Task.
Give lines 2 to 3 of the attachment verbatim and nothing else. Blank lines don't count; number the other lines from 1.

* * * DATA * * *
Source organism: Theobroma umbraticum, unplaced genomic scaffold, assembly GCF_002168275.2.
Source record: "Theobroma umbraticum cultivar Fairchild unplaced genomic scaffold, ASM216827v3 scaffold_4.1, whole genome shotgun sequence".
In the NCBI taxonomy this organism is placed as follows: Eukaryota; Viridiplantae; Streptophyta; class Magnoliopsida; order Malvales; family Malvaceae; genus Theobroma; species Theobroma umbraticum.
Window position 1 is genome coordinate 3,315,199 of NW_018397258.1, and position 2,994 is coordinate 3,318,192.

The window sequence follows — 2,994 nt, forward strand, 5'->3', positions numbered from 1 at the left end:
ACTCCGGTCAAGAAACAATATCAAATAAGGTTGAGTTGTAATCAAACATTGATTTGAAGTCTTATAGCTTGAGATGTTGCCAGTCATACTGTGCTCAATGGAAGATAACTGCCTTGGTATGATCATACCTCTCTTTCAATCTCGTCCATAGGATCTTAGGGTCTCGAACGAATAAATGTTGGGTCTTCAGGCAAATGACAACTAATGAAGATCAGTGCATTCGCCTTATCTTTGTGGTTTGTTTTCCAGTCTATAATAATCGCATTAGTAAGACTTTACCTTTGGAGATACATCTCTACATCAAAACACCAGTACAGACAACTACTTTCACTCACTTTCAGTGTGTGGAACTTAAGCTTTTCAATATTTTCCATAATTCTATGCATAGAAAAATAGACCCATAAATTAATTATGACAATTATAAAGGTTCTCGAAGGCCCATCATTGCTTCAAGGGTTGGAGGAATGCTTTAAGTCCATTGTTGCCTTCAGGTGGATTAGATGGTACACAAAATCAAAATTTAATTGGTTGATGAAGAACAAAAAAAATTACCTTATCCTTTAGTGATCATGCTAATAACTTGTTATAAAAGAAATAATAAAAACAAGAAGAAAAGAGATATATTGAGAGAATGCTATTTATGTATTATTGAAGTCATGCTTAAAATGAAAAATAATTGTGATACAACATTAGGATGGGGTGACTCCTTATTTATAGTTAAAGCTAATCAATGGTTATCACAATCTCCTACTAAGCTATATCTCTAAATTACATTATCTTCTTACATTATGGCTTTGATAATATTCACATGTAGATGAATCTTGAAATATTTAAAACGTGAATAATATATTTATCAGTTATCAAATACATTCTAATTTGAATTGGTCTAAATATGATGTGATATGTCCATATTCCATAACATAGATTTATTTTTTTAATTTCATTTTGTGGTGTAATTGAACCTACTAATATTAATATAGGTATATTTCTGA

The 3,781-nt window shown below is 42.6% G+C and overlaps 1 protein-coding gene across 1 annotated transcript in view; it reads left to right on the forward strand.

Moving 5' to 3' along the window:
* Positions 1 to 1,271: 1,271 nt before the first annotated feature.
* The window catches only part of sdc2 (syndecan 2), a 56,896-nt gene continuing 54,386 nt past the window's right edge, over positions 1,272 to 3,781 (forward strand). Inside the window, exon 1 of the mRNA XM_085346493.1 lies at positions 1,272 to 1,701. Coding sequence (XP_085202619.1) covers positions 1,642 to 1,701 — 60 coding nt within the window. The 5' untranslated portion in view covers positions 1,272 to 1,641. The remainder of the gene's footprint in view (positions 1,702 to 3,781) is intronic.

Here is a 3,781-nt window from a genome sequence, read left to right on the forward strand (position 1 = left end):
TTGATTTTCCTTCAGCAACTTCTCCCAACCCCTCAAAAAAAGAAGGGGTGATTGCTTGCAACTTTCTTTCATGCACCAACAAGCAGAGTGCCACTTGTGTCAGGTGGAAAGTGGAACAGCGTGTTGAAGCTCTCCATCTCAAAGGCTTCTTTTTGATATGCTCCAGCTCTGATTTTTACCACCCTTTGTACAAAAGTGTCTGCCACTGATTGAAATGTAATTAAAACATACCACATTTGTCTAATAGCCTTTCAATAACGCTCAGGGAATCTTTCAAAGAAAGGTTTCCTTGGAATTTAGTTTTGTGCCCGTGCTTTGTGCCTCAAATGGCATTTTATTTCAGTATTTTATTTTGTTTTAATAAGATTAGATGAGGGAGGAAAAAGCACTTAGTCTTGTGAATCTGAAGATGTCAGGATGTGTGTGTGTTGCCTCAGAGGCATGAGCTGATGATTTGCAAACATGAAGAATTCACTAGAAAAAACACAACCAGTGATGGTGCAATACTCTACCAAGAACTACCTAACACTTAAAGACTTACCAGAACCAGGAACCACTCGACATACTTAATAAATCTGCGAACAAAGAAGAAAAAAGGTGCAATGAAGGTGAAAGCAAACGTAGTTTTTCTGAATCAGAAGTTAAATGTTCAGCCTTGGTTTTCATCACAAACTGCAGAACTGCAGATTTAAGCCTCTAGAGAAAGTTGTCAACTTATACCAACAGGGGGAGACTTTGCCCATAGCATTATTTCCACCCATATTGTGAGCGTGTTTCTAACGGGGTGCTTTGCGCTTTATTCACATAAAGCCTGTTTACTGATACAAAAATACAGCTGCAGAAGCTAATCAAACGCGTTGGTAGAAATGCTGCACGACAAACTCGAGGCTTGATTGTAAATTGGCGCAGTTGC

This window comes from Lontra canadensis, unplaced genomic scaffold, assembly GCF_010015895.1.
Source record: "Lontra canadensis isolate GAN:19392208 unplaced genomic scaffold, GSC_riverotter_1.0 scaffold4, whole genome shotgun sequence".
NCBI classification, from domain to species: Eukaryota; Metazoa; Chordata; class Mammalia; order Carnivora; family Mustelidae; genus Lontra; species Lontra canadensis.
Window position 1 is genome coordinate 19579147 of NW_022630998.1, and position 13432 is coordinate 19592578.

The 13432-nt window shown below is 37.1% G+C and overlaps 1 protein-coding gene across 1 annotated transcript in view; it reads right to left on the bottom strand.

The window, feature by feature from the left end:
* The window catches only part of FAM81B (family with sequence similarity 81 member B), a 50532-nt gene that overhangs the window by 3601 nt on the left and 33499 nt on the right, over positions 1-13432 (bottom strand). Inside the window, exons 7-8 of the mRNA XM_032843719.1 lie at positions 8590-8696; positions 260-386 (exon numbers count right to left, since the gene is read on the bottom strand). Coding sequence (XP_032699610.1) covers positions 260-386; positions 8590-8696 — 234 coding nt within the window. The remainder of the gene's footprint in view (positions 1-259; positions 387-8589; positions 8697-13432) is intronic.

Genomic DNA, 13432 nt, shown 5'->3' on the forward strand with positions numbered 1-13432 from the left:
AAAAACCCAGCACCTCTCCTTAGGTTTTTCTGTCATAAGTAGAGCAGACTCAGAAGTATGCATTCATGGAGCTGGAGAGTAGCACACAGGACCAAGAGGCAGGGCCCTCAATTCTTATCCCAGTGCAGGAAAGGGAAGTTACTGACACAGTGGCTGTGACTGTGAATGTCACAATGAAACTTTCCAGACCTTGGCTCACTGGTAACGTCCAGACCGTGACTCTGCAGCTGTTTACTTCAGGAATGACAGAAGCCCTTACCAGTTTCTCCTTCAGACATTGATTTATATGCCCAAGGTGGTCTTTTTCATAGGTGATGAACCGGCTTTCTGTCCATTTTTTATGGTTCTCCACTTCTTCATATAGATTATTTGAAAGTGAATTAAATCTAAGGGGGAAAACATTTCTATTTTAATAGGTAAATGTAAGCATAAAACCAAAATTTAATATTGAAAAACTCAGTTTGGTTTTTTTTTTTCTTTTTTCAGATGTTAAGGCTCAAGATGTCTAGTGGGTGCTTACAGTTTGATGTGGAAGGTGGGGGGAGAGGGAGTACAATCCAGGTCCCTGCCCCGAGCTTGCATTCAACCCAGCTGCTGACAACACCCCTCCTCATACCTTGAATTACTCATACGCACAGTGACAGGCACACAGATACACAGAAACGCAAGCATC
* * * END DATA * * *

Source record: "Theobroma umbraticum cultivar Fairchild unplaced genomic scaffold, ASM216827v3 scaffold_4.1, whole genome shotgun sequence".
In the NCBI taxonomy this organism is placed as follows: Eukaryota; Viridiplantae; Streptophyta; class Magnoliopsida; order Malvales; family Malvaceae; genus Theobroma; species Theobroma umbraticum.